Paul Halas

and 3 more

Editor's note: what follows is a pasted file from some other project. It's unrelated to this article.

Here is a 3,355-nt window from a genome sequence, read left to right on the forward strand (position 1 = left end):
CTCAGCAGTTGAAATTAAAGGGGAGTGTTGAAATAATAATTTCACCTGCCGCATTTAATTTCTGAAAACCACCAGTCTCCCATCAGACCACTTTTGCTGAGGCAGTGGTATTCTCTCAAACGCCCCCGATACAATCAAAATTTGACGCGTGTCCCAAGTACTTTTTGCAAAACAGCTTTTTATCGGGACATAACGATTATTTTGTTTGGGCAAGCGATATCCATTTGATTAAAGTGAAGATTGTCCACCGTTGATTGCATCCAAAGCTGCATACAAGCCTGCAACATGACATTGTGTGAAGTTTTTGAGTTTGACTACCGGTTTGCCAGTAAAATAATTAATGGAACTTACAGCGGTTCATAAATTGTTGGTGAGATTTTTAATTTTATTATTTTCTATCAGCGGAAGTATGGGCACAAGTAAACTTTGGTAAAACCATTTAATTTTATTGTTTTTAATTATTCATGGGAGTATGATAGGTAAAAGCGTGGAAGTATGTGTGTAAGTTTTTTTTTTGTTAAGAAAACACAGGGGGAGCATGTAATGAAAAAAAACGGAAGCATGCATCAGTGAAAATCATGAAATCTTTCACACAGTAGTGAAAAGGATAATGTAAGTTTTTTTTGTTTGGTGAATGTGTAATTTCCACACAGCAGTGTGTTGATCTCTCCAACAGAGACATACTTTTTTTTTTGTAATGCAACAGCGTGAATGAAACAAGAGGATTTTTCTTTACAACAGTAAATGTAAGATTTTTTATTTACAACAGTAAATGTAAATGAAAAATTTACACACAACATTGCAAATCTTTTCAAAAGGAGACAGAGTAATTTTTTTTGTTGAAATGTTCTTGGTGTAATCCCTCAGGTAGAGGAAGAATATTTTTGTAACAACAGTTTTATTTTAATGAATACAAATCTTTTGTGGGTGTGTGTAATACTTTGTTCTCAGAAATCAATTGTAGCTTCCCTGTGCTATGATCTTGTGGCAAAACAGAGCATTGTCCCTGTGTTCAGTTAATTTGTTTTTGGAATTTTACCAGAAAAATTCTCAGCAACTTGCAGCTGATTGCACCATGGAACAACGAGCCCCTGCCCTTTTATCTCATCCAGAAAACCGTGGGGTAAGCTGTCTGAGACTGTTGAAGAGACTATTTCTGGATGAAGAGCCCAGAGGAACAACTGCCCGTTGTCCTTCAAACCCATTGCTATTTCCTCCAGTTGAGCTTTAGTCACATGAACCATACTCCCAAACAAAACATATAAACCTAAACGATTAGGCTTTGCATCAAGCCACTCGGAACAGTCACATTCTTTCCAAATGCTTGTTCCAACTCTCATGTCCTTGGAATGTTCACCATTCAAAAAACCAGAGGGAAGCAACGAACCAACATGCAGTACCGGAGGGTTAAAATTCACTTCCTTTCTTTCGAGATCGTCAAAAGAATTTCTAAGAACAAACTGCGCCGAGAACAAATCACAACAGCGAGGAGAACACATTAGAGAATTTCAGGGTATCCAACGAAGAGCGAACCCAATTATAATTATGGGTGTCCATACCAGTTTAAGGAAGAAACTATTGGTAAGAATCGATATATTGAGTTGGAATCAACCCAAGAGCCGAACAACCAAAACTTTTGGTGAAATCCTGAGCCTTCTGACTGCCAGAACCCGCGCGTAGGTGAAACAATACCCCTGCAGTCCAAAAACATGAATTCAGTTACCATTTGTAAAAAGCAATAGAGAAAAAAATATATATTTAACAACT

Surface runoff over the Greenland Ice Sheet has been shown to have an impact on ice velocities, both at short as well as decadal timescales. While the short timescales are necessary to comprehend the physical processes connecting subglacial water pressure and ice motion, upscaling to longer timescales is paramount to assessing the future behavior of glaciers in a warming climate. In this study, we assess in a land-terminating part of Southwest Greenland over 2013-2021 the relationship between annual ice velocities derived from optical feature-tracking and surface runoff derived from the ERA5-MAR climate model. The recent time period, providing frequent satellite acquisition, allows for a precise selection of image pairs, while also covering summer melt seasons varying in both intensity and duration. We find that the exact link between runoff anomalies and ice velocity anomalies changes depending on the basin considered and that the relationship also changes with altitude. However, all basins do show a similar overall behavior: at low elevations, while a small increase in runoff leads to faster velocities, a large increase in runoff leads to a slowdown of the glacier ice, but years with even larger runoff would tend to make the ice faster again. As altitude increases, runoff anomalies variations seem to have less impact on ice velocities. We compute for each pixel a simple index to quantify this relationship, presenting here a map displaying how runoff anomalies affected the velocities in 2013-2021 and underlining the spatially varying impact of meltwater depending on altitude and location.